The other part of my uploads from just prior to Halloween that got swept up in the whirlwind of festive uploading, which is kinda sad in retrospect, seeing as how the Ninja Turtles are a longtime favorite of tricky treaters over the ages...or maybe just a certain era, which only further shows my age on the matter. Ahem! Let's go smash things up!
I'm sad to say that this is the last of the smashing up for now. This game's matches are far more compactly chaotic than the more standard fighting fare. That's a good thing for all of us, except perhaps those left hungry for more.
Match #1 -- Dojo
Splinter Rabbid (Joou)
As if in preparation for even more layers of Halloween excitement, the Rabbids also like to play dress-up among characters who'd fit right in at a costume party as themselves.
The Splinter Rabbid has some interesting tools at his disposal, but they require some clever and skillful execution to make the most of them. Or you could spam the dart gun and then get rightfully bopped upside your head for being annoying and predictable.
Leo forgot the cardinal rule of keeping one eye on the Shredder at all times, lest the match end early in his favor.
Match #2 -- Dojo
I'm not sure I say this often enough, but somebody did a really nice job with this song, basically the signature anthem for TMNT Smash-Up, as it's the credits theme and can play on any and all stages. It does exactly what it's required to do, and even on a bland stage like the Dojo it manages to suck you in and amp you up, getting you ready to smash some stuff up! YEAH! ...er...ahem... yes, quite.
What do you call it when you're already trying to snatch up a KO point when the steal actually gets stolen out from under you? Some kind of recursive kill steal? Of course, that's part of the game and what keeps things fast and frenzied, since you can't afford as much caution as you might be inclined to if you thought you could just make up for points later. I rather like its simple elegance for forcing people to fight each other a lot more than they might otherwise.
Match #3 -- Western Town
Splinter Rabbid (TMNT2)
An amusing aside, my eternal rival happens to like this song as a result of having heard it playing from a distant room. I guess it makes a bigger impression than I thought; the sharp whistling melody sure can cut a swath through one's audial recollections.
The Utrominator doesn't seem to show up a lot, but a few of his attacks are quite pesky if you let them get underway. Of particular note is that machinegun, hitting so frequently that it will break guards all by itself.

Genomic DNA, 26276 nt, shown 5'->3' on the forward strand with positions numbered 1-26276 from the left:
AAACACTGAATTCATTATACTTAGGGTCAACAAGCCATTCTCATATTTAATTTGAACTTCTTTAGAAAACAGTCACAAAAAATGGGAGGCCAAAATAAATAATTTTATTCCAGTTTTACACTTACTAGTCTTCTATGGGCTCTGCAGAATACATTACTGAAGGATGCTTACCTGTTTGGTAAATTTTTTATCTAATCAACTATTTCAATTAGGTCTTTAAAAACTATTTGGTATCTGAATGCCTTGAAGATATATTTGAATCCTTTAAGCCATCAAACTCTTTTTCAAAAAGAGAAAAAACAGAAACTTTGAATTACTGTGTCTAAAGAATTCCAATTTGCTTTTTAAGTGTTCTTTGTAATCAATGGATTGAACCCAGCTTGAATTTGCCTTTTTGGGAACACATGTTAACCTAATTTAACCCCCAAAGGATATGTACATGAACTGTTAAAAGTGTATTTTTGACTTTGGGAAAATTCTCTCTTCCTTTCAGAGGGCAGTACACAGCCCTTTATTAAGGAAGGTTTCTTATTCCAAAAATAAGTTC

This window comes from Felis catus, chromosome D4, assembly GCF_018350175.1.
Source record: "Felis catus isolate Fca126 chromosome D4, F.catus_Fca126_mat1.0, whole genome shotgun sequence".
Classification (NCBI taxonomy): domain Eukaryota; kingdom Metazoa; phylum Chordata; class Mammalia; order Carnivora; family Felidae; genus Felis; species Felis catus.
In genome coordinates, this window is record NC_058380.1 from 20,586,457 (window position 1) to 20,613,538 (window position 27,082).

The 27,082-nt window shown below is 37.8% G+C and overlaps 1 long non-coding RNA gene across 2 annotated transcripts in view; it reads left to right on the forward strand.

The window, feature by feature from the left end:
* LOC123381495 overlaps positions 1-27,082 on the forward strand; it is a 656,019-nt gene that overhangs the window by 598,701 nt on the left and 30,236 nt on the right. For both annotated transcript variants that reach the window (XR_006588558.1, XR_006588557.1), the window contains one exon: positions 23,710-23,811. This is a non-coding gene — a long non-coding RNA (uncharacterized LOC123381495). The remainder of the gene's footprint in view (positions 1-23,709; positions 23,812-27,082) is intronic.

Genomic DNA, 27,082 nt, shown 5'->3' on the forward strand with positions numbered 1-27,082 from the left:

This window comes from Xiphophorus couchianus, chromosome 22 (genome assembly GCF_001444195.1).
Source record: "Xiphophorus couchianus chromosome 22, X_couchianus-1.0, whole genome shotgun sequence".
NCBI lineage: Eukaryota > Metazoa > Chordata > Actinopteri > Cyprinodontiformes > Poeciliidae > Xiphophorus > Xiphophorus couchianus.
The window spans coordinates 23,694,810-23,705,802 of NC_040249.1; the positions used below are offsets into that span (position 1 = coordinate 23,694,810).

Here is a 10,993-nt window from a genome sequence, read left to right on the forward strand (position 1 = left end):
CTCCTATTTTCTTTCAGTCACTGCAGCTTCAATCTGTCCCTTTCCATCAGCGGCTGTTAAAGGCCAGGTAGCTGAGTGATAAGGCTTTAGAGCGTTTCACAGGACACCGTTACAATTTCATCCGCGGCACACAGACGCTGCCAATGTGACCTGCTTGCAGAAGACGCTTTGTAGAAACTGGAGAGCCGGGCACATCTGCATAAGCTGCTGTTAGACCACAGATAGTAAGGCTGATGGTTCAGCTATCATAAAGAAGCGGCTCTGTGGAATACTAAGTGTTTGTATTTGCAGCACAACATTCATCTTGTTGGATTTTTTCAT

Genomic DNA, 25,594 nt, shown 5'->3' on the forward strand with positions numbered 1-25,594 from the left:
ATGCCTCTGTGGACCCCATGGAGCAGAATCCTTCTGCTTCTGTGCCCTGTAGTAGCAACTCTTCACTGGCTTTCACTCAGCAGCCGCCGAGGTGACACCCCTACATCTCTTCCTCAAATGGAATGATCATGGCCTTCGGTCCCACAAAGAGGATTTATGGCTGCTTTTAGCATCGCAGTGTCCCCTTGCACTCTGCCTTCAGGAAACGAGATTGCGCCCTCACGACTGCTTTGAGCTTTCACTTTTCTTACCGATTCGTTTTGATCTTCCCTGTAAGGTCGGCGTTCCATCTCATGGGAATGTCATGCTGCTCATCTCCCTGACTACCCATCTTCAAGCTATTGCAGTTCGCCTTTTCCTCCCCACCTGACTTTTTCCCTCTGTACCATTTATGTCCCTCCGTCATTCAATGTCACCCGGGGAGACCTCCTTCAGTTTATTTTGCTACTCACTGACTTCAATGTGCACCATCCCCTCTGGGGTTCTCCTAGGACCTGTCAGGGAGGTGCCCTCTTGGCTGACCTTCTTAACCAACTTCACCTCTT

Hey, wow, TMNT1's admirable efforts to properly use the cursor functions in spite of the online lag involved with trying it out actually paid some pretty big dividends, he triggered the buffalo charge by shooting the hard-to-see target hiding right behind the covered wagon in the background. It took me several tries just to pick out the moment it was shot in multiple replay attempts of this very video. Quite impressive, considering it was hard to see, doesn't stick around for very long, and he happened to hit it without missing a beat.
Match #4 -- Garbage Dump
Splinter Rabbid (Joou)
Master Splinter (TMNT1)
Foot Ninja (TMNT2)
For the record, and I'm sure (hoping) that it wasn't just me...but Splinter Rabbid obviously has nothing to do with Master Splinter. I often forget that Splinter Cell is a series of games under Ubisoft's belt, anyway. (Has a Rabbid ever dressed up pretending to be a character from Assassin's Creed?)
Otherwise, this stage and its signature background music are quite appropriate for the season.
Match #5 -- Enemy Base
Casey Jones (TMNT1)
Now the Shredder is on the other claw! I'm not surprised to have seen quite a bit of him, but I am surprised to say that this was the only showing I saw from Casey Jones.
This stage creates an interesting and uneasy tension when there are only two or three players, because it means that there will be plenty of potential to go ahead and play with the ray gun's controls. I'm really not sure why it's on the INSIDE of the enemy stronghold, but it sure does make for some interesting distractions for what could have otherwise proved to be a very straightforward battle.
Match #6 -- Manhattan
Raving Rabbid (Joou)
This is one of my favorite stages, because it's very platforming-heavy while remaining a relatively static environment. It's easy to do a lot of jumping around when the stage is constantly scrolling and forcing you to do so, but it's another matter entirely when you give players the room to do so without actually forcing them to, leading to a different set of tactics and approaches.
Even one-on-one, this leaves quite a bit of latitude to separate the true shinobi from the kids playing ninja. Believe it!